Club Congress brings a great show tonight, with Los Angeles' punk-bluegrass combo Old Man Markley and the acoustic wildmen from Bend, Ore., Larry and His Flask. Doors open at 7 for the 18+ show, with tickets $10 in advance and $12 at the door. Fans who enjoyed last week's Devil Makes Three show - or any high-energy acoustic music - should not miss this one.
The Weekly caught up with Jesse Marshall, upright bass player for Larry and His Flask, who calls his band a "ball of energy playing folk instruments."
Basically it's music that's amped up, without the amps.
Larry and His Flask started life in 2003 as a punk band, yet made the Warped Tour in 2011 with banjo, mandolin and horns.
“It was just a natural thing, like a happy accident,” says Marshall, describing how the band found new life playing acoustic music. “We had a different drummer at the time and my brother was singing, just screaming, like a typical four-piece hardcore band. Our drummer decided he didn’t want to do it any more, so we were kind of in a lull.
“Where we come from there aren’t a lot of drummer, but we still needed to play music, so we just invited a bunch of our friends to come over and play mandolin and banjo and I busted out the upright bass. We went downtown to play on a Saturday night and people dug it,” Marshall says. “That was when we realized people actually enjoy this way more than they enjoyed our punk rock stuff, and we didn’t even have to bring our amps.”
The band grew to a six musicians, all of whom leap and thrash around the stage, pounding out songs that combine punk energy, some bluegrass picking, bright horns, barbershop harmonies and I swear there’s even some Cab Calloway hidden in there somewhere.
“People say folk-punk or punk-bluegrass, but we don’t really care,” Marshall says. “We obviously take a lot of influence from the ‘20s and ‘30s and ‘40s, jazz and Dixieland and gypsy jazz,” he says. “Most of us don’t have much musical training but we just try to do as much as we can and put energy into it. We like to see the crowd dance and smile. That reaction inspires us to go apeshit.”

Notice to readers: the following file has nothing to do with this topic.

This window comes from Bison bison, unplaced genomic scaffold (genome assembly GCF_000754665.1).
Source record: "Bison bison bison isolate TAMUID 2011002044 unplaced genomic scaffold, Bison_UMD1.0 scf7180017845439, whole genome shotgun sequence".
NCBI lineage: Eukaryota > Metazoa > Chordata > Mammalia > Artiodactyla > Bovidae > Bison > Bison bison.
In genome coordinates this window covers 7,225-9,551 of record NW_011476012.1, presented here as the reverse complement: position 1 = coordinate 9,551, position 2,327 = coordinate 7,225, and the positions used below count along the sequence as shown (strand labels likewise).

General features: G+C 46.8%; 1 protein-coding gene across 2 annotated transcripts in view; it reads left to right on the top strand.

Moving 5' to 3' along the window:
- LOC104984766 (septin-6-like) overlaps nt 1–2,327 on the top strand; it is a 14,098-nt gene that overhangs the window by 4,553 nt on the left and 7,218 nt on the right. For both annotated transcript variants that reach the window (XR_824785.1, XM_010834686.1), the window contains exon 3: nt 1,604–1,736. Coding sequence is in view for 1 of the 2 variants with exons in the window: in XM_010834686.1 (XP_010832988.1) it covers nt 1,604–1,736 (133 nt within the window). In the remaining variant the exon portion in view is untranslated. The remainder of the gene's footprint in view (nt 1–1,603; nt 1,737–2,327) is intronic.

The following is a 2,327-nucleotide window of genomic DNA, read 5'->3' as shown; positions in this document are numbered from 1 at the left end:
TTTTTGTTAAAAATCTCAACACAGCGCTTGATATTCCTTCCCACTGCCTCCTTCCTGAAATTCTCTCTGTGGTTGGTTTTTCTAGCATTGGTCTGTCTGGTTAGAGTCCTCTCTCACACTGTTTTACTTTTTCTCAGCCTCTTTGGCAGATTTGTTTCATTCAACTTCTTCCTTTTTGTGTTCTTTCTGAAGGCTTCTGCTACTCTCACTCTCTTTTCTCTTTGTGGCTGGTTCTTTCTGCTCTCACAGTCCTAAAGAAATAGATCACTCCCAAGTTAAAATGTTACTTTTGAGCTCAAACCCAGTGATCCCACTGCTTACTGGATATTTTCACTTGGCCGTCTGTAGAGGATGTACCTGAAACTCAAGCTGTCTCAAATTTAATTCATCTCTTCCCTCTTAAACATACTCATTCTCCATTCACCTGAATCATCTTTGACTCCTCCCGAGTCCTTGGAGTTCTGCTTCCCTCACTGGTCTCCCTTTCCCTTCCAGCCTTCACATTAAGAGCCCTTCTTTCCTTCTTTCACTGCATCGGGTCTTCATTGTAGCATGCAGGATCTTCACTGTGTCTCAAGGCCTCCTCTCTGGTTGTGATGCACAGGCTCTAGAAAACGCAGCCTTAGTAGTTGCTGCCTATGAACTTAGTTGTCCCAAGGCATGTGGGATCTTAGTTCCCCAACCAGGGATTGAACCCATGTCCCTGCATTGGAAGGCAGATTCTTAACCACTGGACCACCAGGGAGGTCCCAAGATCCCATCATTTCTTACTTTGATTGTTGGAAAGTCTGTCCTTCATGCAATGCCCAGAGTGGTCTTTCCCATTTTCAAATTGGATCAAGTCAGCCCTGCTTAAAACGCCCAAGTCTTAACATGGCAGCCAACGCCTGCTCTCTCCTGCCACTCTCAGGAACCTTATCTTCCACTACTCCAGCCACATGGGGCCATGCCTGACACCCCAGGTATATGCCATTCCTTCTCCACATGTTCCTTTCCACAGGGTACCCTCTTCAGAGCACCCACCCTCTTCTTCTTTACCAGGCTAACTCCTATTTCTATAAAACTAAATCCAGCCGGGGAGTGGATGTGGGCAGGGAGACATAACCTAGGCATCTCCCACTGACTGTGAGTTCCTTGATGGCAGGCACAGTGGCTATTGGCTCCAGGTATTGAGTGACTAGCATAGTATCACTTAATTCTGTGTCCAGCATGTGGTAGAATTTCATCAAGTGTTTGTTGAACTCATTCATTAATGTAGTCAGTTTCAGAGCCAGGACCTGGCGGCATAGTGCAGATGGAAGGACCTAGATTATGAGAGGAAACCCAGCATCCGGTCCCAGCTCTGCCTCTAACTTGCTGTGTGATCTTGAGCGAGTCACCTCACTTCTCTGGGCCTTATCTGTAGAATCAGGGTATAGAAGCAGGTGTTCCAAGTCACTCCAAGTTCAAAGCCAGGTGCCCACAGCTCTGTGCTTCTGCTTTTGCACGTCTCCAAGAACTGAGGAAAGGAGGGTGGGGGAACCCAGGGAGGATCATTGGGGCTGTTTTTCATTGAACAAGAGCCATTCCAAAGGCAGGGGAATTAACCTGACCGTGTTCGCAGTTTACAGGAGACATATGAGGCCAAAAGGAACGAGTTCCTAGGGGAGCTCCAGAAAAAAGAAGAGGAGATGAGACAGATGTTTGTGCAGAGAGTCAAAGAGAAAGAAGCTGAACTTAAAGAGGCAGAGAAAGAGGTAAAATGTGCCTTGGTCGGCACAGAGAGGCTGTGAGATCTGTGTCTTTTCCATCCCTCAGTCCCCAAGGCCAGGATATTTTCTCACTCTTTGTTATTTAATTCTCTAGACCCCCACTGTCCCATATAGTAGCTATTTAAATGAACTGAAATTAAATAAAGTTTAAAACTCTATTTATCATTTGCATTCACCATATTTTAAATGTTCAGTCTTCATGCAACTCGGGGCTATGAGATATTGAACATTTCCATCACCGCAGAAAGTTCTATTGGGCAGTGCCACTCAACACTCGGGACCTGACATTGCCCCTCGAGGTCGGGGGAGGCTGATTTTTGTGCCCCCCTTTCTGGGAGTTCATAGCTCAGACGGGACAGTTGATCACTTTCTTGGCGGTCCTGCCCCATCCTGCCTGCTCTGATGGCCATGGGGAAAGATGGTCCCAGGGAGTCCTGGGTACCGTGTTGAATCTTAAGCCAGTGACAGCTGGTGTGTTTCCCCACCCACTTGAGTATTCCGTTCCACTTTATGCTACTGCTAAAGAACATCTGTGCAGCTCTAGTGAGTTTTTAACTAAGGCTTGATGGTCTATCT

Apeshit is not exaggeration. I saw the band’s rollicking live show in an opening slot before Frank Turner in September at Phoenix’s Crescent Ballroom. That live show, moreso than the band’s songs, is what has propelled Larry and His Flask out of central Oregon.
"Call It What You Will"
“We knew we couldn’t make a living playing the music we want to play in Bend, Oregon alone. The only way we could do that is to travel, so it gave us the drive to get out of town,” Marshall says. “Once we did that, we realized how awesome it is to go back to Bend and have our family there. It’s always a magnet pulling us back, keeping true to the family aspect.”
After a heavy year of touring (all 50 states, coast-to-coast in Canada, UK and Western Europe), Larry and His Flask will start work on a new album, a follow-up to this year’s EP Hobo’s Lament and the 2011 full-length breakout album, All That We Know.
“Writing has to be separate. When our touring was a lot more relaxed and we’d only have a couple hour drives, we could hang out and jam and write songs. Now it’s just a little too crazy, it’s not the most creative environment. We’re driving every day, drinking too much, not sleeping enough,” Marshall says.
The band recorded Hobo’s Lament just after Thanksgiving last year, spending four days at Jeffrey at Rancho Recordo studio in Fenton, Michigan, a small town near Flint. Larry and His Flask will return to Fenton in January to record a new record.
“We clicked pretty well with him. He moved his studio from Boston to Michigan, where it’s surrounded by birch trees out in the woods,” Marshall says. “It’s a perfect environment to record. There’s a bunk room, so we stay there and hang out and drink lots of coffee, lots of whiskey. It’s what all of us have envisioned for a recording studio atmosphere, especially in the winter. We go at our own pace.”
"Hobo's Lament," recorded live outside Phoenix's Crescent Ballroom: